Reflecting on a year working for gender equality in LAC

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Woman leading a workshop in LAC
Photo: Juan Arredondo | Getty Images | Images of Empowerment

One of J-PAL Latin America and the Caribbean (LAC)’s priorities is to advance rigorous evidence on effective approaches to improving gender equality in our region. This effort encompasses research and policy engagement on different topics with a direct influence on women’s lives, ranging from the prevention of gender-based violence to the promotion of economic agency among women. As we approach the end of 2022, we reflect on lessons learned and emerging priorities. 

Generating new evidence in the region

The first step to advance gender equality is to understand the specific problems that women face in different settings and how to address them. Rigorously evaluating how different programs impact women’s lives—either intended or not—improves our understanding and helps policymakers deliver better solutions that are tailored to the local needs. 

An important milestone in the gender agenda in LAC was the announcement of the availability of Gender and Economic Agency (GEA) Initiative research funds. Through GEA, we seek to bring together researchers and policymakers interested in contributing to evidence-based policymaking. After many years of J-PAL LAC’s staff highlighting the importance of evidence and a year of actively incubating projects in the region, two full projects, one pilot, and one project development are being funded by the initiative.

Beyond economic agency, we have also worked on reducing gender-based violence. Together with the Women’s Secretariat of Mexico City (SEMUJERES) and J-PAL affiliated professors, we have run a collaborative effort to design and pilot an intervention to reduce intimate partner violence and prevent femicide. 

In addition to incubating, carrying out, and funding new research, it is important to provide researchers with the right tools to carry out research on women’s well-being. Designing a measurement strategy that accurately captures empowerment changes in a given setting and minimizes bias can be challenging. Furthermore, local context, language, and cultural norms are important to consider when measuring empowerment. To help address these needs, we translated J-PAL’s Practical Guide to Measuring Women's and Girls’ Empowerment in Impact Evaluations into Spanish and adapted it to the LAC context.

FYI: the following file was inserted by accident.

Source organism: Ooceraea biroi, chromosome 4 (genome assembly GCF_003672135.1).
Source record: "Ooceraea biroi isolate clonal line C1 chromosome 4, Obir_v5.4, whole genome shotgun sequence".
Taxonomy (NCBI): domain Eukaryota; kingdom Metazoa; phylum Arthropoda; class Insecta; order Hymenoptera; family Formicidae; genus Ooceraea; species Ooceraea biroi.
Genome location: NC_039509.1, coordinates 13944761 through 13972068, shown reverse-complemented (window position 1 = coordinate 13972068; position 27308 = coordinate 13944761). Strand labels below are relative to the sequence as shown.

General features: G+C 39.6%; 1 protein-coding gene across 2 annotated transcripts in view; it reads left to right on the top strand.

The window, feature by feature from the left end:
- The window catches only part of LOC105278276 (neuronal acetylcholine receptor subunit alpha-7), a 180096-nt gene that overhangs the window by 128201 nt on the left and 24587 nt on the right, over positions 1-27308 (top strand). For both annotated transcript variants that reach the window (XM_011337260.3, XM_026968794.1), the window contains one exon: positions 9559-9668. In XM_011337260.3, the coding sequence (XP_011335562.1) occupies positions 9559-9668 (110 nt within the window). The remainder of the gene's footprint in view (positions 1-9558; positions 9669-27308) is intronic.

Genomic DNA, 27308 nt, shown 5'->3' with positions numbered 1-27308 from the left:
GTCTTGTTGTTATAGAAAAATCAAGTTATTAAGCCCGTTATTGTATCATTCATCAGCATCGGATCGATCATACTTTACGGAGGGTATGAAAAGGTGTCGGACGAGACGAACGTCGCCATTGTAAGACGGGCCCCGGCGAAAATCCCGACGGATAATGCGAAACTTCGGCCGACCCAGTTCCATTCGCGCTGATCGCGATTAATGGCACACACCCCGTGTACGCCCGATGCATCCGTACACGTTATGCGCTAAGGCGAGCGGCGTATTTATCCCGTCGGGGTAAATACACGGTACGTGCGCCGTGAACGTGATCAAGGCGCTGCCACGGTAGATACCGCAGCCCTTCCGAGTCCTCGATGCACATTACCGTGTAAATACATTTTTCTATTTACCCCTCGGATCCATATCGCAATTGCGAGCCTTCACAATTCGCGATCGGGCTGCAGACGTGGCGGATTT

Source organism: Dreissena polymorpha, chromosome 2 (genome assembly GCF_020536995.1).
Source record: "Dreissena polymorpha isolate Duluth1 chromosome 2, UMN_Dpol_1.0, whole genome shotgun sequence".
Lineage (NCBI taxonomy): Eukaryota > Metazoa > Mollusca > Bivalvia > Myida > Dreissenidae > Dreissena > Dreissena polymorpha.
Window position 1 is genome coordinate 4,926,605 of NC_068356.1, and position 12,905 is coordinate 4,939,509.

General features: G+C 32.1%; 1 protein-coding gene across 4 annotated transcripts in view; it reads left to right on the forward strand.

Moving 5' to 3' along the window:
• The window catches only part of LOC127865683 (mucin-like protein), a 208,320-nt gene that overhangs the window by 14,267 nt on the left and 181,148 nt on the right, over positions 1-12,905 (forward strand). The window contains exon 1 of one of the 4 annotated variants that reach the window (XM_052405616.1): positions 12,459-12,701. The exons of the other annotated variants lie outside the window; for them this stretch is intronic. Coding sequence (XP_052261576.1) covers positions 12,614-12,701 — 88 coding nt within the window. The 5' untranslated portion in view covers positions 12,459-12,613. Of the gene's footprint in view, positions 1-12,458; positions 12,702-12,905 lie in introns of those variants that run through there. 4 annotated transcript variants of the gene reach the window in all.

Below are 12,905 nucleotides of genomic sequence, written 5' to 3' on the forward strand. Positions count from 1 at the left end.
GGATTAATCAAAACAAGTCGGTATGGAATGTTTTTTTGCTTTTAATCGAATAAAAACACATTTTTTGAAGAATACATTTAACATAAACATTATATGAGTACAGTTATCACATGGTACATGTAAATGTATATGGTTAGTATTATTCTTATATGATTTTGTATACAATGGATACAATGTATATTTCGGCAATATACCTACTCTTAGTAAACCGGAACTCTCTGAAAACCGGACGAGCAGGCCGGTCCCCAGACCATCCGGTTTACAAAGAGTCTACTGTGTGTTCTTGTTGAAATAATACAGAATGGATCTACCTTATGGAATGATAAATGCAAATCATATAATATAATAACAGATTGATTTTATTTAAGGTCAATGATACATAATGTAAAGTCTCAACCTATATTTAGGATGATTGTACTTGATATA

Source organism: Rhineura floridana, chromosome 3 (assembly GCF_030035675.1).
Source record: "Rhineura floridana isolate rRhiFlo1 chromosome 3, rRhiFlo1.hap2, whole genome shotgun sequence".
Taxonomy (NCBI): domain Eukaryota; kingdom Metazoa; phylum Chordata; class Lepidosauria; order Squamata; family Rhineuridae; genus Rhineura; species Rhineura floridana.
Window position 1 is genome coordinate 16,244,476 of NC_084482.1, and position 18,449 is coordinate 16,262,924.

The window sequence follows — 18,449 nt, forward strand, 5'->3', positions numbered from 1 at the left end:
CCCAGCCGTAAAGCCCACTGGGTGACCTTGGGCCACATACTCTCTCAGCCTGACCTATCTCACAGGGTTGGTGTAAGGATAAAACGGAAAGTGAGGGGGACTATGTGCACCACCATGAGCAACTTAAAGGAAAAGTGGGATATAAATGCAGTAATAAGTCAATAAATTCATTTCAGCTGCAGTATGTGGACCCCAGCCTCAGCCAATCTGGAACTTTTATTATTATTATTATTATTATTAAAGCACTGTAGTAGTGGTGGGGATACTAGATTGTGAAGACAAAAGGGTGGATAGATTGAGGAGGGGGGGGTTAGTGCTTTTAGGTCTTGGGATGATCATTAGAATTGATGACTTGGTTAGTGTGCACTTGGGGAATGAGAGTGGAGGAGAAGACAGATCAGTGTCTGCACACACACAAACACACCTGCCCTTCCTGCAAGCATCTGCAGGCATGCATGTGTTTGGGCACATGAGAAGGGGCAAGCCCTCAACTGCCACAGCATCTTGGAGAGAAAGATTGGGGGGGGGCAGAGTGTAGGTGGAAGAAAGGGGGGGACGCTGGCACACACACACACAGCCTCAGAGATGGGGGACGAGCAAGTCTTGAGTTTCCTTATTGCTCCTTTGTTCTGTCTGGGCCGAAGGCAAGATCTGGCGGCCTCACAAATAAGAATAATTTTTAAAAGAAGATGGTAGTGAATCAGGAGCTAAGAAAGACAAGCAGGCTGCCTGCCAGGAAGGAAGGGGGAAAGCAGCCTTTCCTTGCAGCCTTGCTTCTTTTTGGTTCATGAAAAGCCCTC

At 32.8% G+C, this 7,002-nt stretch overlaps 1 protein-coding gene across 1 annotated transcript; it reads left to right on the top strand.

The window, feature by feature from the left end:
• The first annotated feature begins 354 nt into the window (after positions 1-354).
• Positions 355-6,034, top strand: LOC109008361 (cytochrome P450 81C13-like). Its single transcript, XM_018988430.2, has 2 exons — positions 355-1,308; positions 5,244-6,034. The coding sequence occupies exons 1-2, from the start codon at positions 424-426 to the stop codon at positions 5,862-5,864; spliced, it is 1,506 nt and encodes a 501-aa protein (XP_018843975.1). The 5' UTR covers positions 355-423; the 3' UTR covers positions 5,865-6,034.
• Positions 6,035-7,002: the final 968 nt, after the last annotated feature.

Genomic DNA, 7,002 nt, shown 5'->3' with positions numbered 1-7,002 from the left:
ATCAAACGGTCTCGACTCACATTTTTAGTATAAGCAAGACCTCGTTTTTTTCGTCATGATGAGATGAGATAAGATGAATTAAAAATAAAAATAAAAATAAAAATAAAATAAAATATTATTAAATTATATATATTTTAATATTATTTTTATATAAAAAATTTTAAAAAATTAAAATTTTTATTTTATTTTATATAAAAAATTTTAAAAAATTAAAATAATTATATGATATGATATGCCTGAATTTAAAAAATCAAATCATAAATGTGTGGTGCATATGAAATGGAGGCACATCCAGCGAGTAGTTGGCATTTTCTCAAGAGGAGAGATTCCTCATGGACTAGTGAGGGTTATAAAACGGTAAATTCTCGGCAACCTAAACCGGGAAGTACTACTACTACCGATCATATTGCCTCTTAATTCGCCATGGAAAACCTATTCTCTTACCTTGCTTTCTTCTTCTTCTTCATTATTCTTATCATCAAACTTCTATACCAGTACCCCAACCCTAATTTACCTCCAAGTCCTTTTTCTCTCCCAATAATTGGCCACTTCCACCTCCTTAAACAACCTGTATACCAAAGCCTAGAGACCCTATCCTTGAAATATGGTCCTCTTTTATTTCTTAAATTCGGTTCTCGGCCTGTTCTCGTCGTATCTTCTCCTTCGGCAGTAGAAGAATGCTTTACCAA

Sharing evidence and building capacities

At J-PAL, we translate research into action, promoting a culture of evidence-informed policymaking worldwide. To do so, we carry out policy outreach and trainings to help governments, NGOs, donors, and the private sector apply evidence from randomized evaluations to their work around gender.

Our outreach activities in 2022 included three public webinars. In the first one, we launched the guide for measuring empowerment and shared relevant evidence for Central America and Mexico on the topics identified as priorities by the GEA Initiative. In the second webinar, which was part of gLOCAL Evaluation Week 2022, J-PAL affiliate Natalia Rigol (Harvard Business School) shared lessons on a program that gave women control of their finances through bank accounts and training. The last webinar focused on lessons to promote women's economic agency applicable to the context of Central America, Mexico, and Colombia and presented one of the projects funded by GEA: Gender norms, labor supply decisions of couples, and flexibility in working conditions in Colombia.

For International Women's Day earlier this year, we launched a series of four publications with evidence and learning on key issues to promote gender equality in Latin America and the Caribbean. The first and second blog posts presented promising strategies for addressing intimate partner violence and the microenterprise leadership gap. The third article highlighted some lessons from the collaboration we have been developing with the Ministry of Women and Vulnerable Populations of Peru (MIMP) and Innovations for Poverty Action (IPA) to confront gender violence in Peru. We also discussed the limits and possibilities of some cash transfer programs to improve the welfare of women. 

Finally, we carried out two several-day trainings for civil servants in Mexico focused on building capacities through understanding what randomized evaluations are and how they are designed and used. In addition, during the training, participants worked on the operationalization of instruments for measuring complex concepts and reviewed the guide for measuring empowerment.

The road ahead

The high attendance of our webinars and the numerous proposals that GEA received from various countries in the LAC region demonstrate the unsatisfied demand for research in these areas. Consequently, GEA will continue to support the generation of evidence on women's economic agency while also attempting to increase its geographic reach. We are seeking forward-looking funding partners to enable robust, policy-relevant research and unlock scaling opportunities. 

At the same time, the recent partnership with Co-Impact and Community Jameel will promote the development of alliances with national and local governments to fight poverty and gender inequality, since they are primary actors in reaching millions of lives in low and middle-income countries. The work will focus on seven countries worldwide, and the priority countries in LAC are Brazil and Mexico.  

To learn more about J-PAL LAC’s work, Gender and Economic Agency (GEA) Initiative, and explore opportunities for collaboration, visit the GEA page or contact us at [email protected].